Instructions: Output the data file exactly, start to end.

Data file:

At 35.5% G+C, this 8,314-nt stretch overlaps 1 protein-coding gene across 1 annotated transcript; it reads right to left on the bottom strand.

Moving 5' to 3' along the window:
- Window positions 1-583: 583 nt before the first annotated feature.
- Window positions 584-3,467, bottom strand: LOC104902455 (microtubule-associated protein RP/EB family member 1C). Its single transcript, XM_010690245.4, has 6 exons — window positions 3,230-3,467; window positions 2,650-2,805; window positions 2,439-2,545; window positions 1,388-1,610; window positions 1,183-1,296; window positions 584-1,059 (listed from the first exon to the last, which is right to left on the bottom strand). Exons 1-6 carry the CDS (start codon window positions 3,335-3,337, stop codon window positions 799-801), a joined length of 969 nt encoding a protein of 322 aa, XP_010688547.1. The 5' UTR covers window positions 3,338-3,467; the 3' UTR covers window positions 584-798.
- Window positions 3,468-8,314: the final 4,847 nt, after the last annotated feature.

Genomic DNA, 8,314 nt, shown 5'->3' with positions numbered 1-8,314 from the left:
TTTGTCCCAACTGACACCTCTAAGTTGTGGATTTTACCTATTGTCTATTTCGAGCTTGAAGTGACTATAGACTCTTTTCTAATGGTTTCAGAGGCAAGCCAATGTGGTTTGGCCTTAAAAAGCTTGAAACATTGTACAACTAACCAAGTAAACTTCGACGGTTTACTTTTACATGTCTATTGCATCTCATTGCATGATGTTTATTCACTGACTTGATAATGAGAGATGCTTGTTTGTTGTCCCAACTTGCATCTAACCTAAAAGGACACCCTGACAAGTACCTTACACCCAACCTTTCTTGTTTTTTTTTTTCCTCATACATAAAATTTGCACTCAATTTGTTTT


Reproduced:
At 35.5% G+C, this 8,314-nt stretch overlaps 1 protein-coding gene across 1 annotated transcript; it reads right to left on the bottom strand.

Moving 5' to 3' along the window:
- Window positions 1-583: 583 nt before the first annotated feature.
- Window positions 584-3,467, bottom strand: LOC104902455 (microtubule-associated protein RP/EB family member 1C). Its single transcript, XM_010690245.4, has 6 exons — window positions 3,230-3,467; window positions 2,650-2,805; window positions 2,439-2,545; window positions 1,388-1,610; window positions 1,183-1,296; window positions 584-1,059 (listed from the first exon to the last, which is right to left on the bottom strand). Exons 1-6 carry the CDS (start codon window positions 3,335-3,337, stop codon window positions 799-801), a joined length of 969 nt encoding a protein of 322 aa, XP_010688547.1. The 5' UTR covers window positions 3,338-3,467; the 3' UTR covers window positions 584-798.
- Window positions 3,468-8,314: the final 4,847 nt, after the last annotated feature.

Genomic DNA, 8,314 nt, shown 5'->3' with positions numbered 1-8,314 from the left:
TTTGTCCCAACTGACACCTCTAAGTTGTGGATTTTACCTATTGTCTATTTCGAGCTTGAAGTGACTATAGACTCTTTTCTAATGGTTTCAGAGGCAAGCCAATGTGGTTTGGCCTTAAAAAGCTTGAAACATTGTACAACTAACCAAGTAAACTTCGACGGTTTACTTTTACATGTCTATTGCATCTCATTGCATGATGTTTATTCACTGACTTGATAATGAGAGATGCTTGTTTGTTGTCCCAACTTGCATCTAACCTAAAAGGACACCCTGACAAGTACCTTACACCCAACCTTTCTTGTTTTTTTTTTTCCTCATACATAAAATTTGCACTCAATTTGTTTT